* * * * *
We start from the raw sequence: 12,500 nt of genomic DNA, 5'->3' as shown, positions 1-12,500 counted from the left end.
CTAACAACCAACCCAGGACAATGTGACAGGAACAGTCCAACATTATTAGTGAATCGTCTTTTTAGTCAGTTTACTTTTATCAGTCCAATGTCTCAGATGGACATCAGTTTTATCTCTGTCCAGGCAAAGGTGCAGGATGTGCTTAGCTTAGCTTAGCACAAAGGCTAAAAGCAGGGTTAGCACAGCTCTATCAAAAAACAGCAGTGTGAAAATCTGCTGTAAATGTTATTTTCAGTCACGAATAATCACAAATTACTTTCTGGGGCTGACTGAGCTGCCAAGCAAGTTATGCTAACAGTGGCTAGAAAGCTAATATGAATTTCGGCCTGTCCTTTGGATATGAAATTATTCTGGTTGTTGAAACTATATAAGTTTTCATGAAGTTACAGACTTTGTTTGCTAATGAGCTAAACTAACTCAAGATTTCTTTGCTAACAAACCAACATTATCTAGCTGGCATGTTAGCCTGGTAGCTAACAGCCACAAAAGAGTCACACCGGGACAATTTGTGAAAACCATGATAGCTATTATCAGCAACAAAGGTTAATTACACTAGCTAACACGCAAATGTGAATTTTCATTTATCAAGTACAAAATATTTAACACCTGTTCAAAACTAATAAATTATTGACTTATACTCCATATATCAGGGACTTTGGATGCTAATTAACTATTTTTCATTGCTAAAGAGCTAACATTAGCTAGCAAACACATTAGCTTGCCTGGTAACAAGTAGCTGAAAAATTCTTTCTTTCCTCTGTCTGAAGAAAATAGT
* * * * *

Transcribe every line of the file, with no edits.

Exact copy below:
We start from the raw sequence: 12,500 nt of genomic DNA, 5'->3' as shown, positions 1-12,500 counted from the left end.
CTAACAACCAACCCAGGACAATGTGACAGGAACAGTCCAACATTATTAGTGAATCGTCTTTTTAGTCAGTTTACTTTTATCAGTCCAATGTCTCAGATGGACATCAGTTTTATCTCTGTCCAGGCAAAGGTGCAGGATGTGCTTAGCTTAGCTTAGCACAAAGGCTAAAAGCAGGGTTAGCACAGCTCTATCAAAAAACAGCAGTGTGAAAATCTGCTGTAAATGTTATTTTCAGTCACGAATAATCACAAATTACTTTCTGGGGCTGACTGAGCTGCCAAGCAAGTTATGCTAACAGTGGCTAGAAAGCTAATATGAATTTCGGCCTGTCCTTTGGATATGAAATTATTCTGGTTGTTGAAACTATATAAGTTTTCATGAAGTTACAGACTTTGTTTGCTAATGAGCTAAACTAACTCAAGATTTCTTTGCTAACAAACCAACATTATCTAGCTGGCATGTTAGCCTGGTAGCTAACAGCCACAAAAGAGTCACACCGGGACAATTTGTGAAAACCATGATAGCTATTATCAGCAACAAAGGTTAATTACACTAGCTAACACGCAAATGTGAATTTTCATTTATCAAGTACAAAATATTTAACACCTGTTCAAAACTAATAAATTATTGACTTATACTCCATATATCAGGGACTTTGGATGCTAATTAACTATTTTTCATTGCTAAAGAGCTAACATTAGCTAGCAAACACATTAGCTTGCCTGGTAACAAGTAGCTGAAAAATTCTTTCTTTCCTCTGTCTGAAGAAAATAGT